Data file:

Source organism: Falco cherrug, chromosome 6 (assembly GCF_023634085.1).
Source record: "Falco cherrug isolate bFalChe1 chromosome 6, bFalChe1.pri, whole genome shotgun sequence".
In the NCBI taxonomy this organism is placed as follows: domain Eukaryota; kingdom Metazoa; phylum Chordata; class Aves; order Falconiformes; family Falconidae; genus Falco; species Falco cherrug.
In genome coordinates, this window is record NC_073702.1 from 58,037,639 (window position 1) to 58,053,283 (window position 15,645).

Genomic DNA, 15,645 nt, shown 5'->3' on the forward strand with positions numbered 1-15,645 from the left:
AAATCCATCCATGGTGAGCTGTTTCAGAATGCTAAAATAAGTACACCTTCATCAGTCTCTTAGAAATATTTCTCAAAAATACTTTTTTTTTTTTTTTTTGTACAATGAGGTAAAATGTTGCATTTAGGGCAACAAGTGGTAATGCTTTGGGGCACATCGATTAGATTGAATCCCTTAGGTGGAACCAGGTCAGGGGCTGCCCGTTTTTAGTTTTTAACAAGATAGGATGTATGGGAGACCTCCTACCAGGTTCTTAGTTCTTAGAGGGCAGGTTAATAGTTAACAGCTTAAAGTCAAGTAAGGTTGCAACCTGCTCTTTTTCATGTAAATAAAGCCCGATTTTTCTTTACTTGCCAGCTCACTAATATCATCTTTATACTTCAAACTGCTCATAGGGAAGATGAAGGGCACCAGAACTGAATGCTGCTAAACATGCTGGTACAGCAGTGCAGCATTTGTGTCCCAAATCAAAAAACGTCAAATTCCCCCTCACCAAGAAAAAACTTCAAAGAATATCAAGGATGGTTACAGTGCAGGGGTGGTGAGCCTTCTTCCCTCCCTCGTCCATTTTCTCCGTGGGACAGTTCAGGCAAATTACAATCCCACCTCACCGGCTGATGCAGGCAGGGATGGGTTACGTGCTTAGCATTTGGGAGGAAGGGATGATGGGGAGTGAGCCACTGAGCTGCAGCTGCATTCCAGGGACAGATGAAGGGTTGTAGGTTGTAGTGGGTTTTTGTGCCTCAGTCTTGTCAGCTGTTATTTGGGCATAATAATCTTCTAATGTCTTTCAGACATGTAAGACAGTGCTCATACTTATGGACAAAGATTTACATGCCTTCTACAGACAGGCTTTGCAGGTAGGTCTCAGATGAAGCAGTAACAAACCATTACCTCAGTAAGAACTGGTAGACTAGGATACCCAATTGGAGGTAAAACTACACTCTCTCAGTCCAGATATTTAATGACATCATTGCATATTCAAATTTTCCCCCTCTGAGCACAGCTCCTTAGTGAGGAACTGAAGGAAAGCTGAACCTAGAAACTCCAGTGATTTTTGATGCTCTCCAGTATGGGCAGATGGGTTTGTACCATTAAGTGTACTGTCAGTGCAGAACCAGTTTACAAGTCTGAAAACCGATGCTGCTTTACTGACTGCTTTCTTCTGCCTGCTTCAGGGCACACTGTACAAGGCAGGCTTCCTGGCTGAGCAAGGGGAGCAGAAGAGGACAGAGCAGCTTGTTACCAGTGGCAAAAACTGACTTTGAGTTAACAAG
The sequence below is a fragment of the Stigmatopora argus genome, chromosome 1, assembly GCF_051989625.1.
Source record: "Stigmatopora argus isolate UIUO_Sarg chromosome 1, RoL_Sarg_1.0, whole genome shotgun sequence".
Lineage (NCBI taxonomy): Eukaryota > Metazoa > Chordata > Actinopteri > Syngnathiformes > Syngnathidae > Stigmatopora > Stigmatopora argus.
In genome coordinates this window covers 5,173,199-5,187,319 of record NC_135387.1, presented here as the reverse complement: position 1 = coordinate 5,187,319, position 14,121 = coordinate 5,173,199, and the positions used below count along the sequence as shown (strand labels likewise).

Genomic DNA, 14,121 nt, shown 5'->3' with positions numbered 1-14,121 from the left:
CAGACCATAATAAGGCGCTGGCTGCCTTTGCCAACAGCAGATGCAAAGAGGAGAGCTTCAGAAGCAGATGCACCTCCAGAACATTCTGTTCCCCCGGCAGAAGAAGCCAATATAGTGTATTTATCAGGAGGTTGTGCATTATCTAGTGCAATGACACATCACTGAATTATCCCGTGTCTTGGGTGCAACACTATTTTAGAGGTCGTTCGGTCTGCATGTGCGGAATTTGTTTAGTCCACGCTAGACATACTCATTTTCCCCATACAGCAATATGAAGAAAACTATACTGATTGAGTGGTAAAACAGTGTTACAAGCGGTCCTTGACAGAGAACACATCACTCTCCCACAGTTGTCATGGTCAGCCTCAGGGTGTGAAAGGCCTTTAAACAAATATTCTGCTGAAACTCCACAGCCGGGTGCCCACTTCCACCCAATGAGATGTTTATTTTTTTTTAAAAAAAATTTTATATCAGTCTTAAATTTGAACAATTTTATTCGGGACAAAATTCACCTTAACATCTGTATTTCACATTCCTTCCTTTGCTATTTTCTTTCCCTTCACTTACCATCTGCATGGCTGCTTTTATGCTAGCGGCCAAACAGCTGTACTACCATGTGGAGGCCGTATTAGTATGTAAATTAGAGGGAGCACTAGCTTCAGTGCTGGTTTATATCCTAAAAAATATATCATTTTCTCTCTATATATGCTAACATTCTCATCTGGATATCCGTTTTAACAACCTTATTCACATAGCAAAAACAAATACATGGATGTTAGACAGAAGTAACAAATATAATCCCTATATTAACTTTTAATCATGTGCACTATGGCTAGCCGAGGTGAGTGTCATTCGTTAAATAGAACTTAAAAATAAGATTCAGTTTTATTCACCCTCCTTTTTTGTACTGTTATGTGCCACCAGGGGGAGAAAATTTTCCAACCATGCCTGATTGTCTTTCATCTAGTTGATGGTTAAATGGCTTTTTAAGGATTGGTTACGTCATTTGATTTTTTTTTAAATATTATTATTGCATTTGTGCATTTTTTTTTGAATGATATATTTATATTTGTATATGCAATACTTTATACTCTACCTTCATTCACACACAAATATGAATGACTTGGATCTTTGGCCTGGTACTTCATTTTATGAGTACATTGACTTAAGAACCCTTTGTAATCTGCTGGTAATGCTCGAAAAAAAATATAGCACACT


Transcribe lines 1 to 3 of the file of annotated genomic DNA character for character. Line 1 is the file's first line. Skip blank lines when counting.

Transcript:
Source organism: Falco cherrug, chromosome 6 (assembly GCF_023634085.1).
Source record: "Falco cherrug isolate bFalChe1 chromosome 6, bFalChe1.pri, whole genome shotgun sequence".
In the NCBI taxonomy this organism is placed as follows: domain Eukaryota; kingdom Metazoa; phylum Chordata; class Aves; order Falconiformes; family Falconidae; genus Falco; species Falco cherrug.